7th October 2001, 23:30  #1 
Forum King

Sin, Cos, Tan
I learned in my geometry class that sine, cosine, and tangent were triangle angle ratios. Exactly how do sin, cos, and tan effect superscopes and movements. I heard something about triangle angle ratios being in degress and superscopes and movements being in rads, but I don't know what that means. Can somebody please explain this to me?
 
8th October 2001, 15:30  #2 
Banned

well,
i find that this will do fine for movement:
code: 
9th October 2001, 22:38  #3 
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Trigonometry :)
The easiest way to explain is this:
Given a circle with radius 1 (the so called 'unitcircle'). We take a random point on this circle. We can describe this point uniquely by the angle of the radius through this point and the Xaxis, for example 90°, 140°, ... Mathematically however, radians are used instead of degrees. Without going into much theory, you should just remember that 360° = 2*PI. So suppose we have a point lying at N radians on our unit circle. Then the X coordinate will be given by cos(N), and the Y coordinate by sin(N). That's the definition of cosine and sine. So if you want to draw a circle, take every value A from 0 to 2*PI, and plot the points (cos(A), sin(A)). Easy. The relationship of sine and cosing with rightangled triangles is pretty easy to see. Draw a circle using the origin (0,0) as center. Take a point on this circle, connect the point with the center, project the point on the X axis. Voilà: a rightangled triangle appears Sin and cos have other uses as well. Because they are coordinates of points lying on a circle, they are periodic. A point traveling along a circle will eventually arrive at its starting point. This means that their values are repetive after a while (2*PI to be exact). So you can use sine and cosine as a source for a pulsing/wavy scope or movement. The tangent tan is defined as sin divided by cos. It ranges from negative infinity to positive infinity in PI/2 to PI/2, and repeates itself every PI. Usually you won't need the actual mathematical uses of these functions, but you'll rather be using their characteristics (e.g. repetiveness).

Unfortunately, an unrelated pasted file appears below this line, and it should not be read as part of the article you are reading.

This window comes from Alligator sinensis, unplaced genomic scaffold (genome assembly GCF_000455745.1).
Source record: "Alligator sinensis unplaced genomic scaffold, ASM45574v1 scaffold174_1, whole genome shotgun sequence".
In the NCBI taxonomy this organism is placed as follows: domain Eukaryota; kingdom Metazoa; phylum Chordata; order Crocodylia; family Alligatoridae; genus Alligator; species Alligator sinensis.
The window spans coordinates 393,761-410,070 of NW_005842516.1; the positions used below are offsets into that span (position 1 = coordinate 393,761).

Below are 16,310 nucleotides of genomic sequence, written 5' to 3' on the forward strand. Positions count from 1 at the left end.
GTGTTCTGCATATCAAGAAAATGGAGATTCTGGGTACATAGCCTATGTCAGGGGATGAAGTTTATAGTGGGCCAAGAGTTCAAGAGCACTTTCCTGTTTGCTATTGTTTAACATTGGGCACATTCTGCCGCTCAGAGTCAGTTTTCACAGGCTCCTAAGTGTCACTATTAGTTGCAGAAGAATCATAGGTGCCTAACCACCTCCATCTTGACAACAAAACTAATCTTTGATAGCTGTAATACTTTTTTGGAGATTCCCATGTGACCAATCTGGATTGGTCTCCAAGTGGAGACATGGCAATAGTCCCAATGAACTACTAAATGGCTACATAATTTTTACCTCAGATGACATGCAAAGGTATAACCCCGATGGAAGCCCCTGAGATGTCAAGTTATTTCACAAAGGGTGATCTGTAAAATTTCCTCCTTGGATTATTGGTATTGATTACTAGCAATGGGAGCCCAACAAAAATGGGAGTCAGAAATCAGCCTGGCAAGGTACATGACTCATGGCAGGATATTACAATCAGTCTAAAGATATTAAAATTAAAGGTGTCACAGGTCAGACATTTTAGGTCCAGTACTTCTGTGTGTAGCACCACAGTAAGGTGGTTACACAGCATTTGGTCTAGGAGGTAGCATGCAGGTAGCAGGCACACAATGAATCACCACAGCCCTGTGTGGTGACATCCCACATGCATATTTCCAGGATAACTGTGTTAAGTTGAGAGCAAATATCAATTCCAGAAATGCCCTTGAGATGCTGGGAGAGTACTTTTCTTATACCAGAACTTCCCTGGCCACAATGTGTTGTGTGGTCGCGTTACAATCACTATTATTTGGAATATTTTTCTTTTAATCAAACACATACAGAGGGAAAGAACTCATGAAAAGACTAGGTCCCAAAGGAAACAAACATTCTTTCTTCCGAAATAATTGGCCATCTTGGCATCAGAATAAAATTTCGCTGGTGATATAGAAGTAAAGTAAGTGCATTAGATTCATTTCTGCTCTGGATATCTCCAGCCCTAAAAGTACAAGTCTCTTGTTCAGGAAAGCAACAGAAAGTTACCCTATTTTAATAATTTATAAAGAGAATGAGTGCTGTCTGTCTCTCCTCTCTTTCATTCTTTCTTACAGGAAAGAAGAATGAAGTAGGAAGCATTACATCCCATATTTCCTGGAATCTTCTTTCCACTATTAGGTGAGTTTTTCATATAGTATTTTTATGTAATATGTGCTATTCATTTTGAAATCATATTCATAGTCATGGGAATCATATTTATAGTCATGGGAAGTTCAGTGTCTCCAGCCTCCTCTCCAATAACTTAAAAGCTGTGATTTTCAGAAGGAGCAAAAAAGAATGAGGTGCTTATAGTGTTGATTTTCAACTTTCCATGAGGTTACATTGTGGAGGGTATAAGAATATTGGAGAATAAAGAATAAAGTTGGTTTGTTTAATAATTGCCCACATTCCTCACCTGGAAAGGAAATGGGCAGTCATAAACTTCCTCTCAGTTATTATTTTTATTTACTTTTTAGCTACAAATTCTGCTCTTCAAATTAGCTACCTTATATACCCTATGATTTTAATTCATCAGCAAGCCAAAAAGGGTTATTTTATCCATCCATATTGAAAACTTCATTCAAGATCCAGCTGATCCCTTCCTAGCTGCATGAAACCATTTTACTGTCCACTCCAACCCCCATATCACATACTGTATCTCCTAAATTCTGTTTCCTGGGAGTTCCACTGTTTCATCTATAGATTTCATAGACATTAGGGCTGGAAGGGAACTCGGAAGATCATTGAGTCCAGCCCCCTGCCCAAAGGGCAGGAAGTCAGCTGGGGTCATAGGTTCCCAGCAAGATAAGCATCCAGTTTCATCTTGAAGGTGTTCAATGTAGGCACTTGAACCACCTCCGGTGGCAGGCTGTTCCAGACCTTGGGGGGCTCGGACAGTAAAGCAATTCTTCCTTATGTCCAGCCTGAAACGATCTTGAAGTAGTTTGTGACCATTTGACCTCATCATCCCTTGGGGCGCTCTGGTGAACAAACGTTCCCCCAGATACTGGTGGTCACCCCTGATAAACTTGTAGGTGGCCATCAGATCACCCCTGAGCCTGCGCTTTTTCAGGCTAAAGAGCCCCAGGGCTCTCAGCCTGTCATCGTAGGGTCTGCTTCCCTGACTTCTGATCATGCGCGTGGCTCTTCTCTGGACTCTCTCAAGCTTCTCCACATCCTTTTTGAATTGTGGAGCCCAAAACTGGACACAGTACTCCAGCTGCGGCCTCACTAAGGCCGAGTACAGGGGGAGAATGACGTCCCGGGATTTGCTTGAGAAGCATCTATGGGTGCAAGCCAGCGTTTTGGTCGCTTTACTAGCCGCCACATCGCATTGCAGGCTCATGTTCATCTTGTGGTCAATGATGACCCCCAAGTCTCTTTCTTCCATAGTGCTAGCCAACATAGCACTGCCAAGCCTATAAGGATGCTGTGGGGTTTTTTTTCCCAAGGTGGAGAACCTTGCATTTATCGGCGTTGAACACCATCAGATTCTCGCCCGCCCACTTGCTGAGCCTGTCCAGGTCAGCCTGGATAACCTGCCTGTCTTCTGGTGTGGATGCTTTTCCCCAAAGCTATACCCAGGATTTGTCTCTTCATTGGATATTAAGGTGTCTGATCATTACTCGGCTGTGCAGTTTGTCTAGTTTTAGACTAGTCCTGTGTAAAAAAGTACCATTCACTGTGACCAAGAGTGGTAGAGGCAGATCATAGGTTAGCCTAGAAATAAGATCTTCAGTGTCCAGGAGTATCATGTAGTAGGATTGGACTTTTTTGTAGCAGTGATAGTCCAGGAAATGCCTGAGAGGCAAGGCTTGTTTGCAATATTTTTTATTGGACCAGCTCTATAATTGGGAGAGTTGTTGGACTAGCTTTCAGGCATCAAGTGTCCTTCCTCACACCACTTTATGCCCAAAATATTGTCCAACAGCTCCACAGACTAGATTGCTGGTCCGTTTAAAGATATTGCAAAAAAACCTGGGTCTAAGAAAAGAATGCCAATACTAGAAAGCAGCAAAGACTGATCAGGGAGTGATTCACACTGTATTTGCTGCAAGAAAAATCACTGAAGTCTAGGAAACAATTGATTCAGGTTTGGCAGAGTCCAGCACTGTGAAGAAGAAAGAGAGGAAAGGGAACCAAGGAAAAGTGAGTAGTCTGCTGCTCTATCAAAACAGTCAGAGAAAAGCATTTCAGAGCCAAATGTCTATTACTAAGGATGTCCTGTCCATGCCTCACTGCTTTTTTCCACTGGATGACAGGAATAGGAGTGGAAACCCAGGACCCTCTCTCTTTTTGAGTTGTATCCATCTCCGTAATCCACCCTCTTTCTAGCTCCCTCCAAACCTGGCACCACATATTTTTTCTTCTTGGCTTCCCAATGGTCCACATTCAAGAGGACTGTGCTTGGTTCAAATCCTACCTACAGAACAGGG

10th October 2001, 00:57  #4 
Forum King

Thanks uncloned. That makes more sence to me.
 
12th October 2001, 19:21  #5 
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Nick :)
While I'm pretty sure I have not been cloned, I'd appreciate it if you'd stick to my actual nickname

13th October 2001, 02:56  #6 
Forum King

sorry, finger sliped
 
28th October 2001, 04:34  #7 
Junior Member

I Want to Learn About Sin, Cos
I Want to Make Cool Equations on My AVS Editor but i Don´t Know very few About Sin, Cos, Tan ... Where can I Get Documentation about it??
If You Have Documentation about it, please send me! 
16th November 2001, 21:11  #8 
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Join Date: Oct 2001
Posts: 145

There's also arcsine(asin), arccosine(acos) and arctangent(atan).
I find that d=atan(d) has a nice effect as demonstrated in Justin's ageold plugin that's no longer available, Gold Shower in Pseudo 3D. 
17th November 2001, 01:04  #9 
Forum King

Justin didn't make it. Lone did. It was in an older version of winamp. Justin removed a blur and added biliner filtering because bilinear filtering wasn't there when lone made it.
 
17th November 2001, 13:06  #10 
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Sorry...Lone made it but it was sweet.

22nd December 2002, 21:56  #11 
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This is off the subject, but
I noticed something. If you highlight (click and drag) over a smiley face emoticon, it turns to a sad face! Well, sort of.

23rd December 2002, 00:59  #12 
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Only in browsers that don't support true alphablending (*cough*IE*cough*)

23rd December 2002, 01:52  #13 
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What does that mean?

23rd December 2002, 01:53  #14 
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Oh wait, I got it.

23rd December 2002, 21:37  #15 
Forum King

1: Use the edit button
2: Don't revive dead posts for no reason "guilt is the cause of more disauders than history's most obscene marorders" E. E. Cummings 
24th December 2002, 21:09  #16 
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ack!
What! This post is a zombie! AAhhhh! (sorry, couldn't help it)


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